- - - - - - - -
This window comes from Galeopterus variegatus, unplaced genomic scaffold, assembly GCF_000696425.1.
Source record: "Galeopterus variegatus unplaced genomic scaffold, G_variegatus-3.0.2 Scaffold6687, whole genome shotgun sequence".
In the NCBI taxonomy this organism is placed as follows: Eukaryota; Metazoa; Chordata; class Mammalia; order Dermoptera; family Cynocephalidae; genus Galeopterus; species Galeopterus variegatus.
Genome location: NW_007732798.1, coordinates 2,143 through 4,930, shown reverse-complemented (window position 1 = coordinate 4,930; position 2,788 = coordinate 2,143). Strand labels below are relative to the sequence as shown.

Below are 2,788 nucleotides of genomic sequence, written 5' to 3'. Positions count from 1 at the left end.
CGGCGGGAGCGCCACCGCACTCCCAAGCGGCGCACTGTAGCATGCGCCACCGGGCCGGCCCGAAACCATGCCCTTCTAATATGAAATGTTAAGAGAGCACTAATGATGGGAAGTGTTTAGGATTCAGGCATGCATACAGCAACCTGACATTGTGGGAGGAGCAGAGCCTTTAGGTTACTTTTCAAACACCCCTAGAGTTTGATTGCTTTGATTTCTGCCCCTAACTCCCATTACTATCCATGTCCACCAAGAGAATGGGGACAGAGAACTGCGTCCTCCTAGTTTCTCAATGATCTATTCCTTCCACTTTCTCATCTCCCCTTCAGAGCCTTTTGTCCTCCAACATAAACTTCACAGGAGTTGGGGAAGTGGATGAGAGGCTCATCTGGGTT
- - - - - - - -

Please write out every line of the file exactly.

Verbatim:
This window comes from Galeopterus variegatus, unplaced genomic scaffold, assembly GCF_000696425.1.
Source record: "Galeopterus variegatus unplaced genomic scaffold, G_variegatus-3.0.2 Scaffold6687, whole genome shotgun sequence".
In the NCBI taxonomy this organism is placed as follows: Eukaryota; Metazoa; Chordata; class Mammalia; order Dermoptera; family Cynocephalidae; genus Galeopterus; species Galeopterus variegatus.
Genome location: NW_007732798.1, coordinates 2,143 through 4,930, shown reverse-complemented (window position 1 = coordinate 4,930; position 2,788 = coordinate 2,143). Strand labels below are relative to the sequence as shown.

Below are 2,788 nucleotides of genomic sequence, written 5' to 3'. Positions count from 1 at the left end.
CGGCGGGAGCGCCACCGCACTCCCAAGCGGCGCACTGTAGCATGCGCCACCGGGCCGGCCCGAAACCATGCCCTTCTAATATGAAATGTTAAGAGAGCACTAATGATGGGAAGTGTTTAGGATTCAGGCATGCATACAGCAACCTGACATTGTGGGAGGAGCAGAGCCTTTAGGTTACTTTTCAAACACCCCTAGAGTTTGATTGCTTTGATTTCTGCCCCTAACTCCCATTACTATCCATGTCCACCAAGAGAATGGGGACAGAGAACTGCGTCCTCCTAGTTTCTCAATGATCTATTCCTTCCACTTTCTCATCTCCCCTTCAGAGCCTTTTGTCCTCCAACATAAACTTCACAGGAGTTGGGGAAGTGGATGAGAGGCTCATCTGGGTT